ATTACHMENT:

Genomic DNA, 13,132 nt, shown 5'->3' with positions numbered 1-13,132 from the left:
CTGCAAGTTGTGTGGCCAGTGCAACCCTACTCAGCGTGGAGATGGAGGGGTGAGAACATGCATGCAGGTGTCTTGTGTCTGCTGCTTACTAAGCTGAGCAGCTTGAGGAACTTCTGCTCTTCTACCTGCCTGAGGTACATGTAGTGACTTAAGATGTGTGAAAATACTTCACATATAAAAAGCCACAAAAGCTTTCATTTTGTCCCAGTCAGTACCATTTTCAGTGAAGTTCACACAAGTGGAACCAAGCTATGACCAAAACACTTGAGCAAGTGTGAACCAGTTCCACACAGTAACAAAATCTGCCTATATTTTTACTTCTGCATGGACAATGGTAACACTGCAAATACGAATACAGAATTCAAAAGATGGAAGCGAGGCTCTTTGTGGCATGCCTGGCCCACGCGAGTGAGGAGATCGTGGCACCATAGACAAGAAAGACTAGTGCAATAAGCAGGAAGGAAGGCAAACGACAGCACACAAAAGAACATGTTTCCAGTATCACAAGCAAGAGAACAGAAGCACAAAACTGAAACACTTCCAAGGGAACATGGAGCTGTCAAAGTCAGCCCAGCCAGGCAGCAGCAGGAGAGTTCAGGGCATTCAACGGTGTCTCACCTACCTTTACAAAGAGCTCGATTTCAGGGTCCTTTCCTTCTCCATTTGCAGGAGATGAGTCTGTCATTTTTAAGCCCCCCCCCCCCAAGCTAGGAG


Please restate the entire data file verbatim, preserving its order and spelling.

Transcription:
Genomic DNA, 13,132 nt, shown 5'->3' with positions numbered 1-13,132 from the left:
CTGCAAGTTGTGTGGCCAGTGCAACCCTACTCAGCGTGGAGATGGAGGGGTGAGAACATGCATGCAGGTGTCTTGTGTCTGCTGCTTACTAAGCTGAGCAGCTTGAGGAACTTCTGCTCTTCTACCTGCCTGAGGTACATGTAGTGACTTAAGATGTGTGAAAATACTTCACATATAAAAAGCCACAAAAGCTTTCATTTTGTCCCAGTCAGTACCATTTTCAGTGAAGTTCACACAAGTGGAACCAAGCTATGACCAAAACACTTGAGCAAGTGTGAACCAGTTCCACACAGTAACAAAATCTGCCTATATTTTTACTTCTGCATGGACAATGGTAACACTGCAAATACGAATACAGAATTCAAAAGATGGAAGCGAGGCTCTTTGTGGCATGCCTGGCCCACGCGAGTGAGGAGATCGTGGCACCATAGACAAGAAAGACTAGTGCAATAAGCAGGAAGGAAGGCAAACGACAGCACACAAAAGAACATGTTTCCAGTATCACAAGCAAGAGAACAGAAGCACAAAACTGAAACACTTCCAAGGGAACATGGAGCTGTCAAAGTCAGCCCAGCCAGGCAGCAGCAGGAGAGTTCAGGGCATTCAACGGTGTCTCACCTACCTTTACAAAGAGCTCGATTTCAGGGTCCTTTCCTTCTCCATTTGCAGGAGATGAGTCTGTCATTTTTAAGCCCCCCCCCCCCAAGCTAGGAG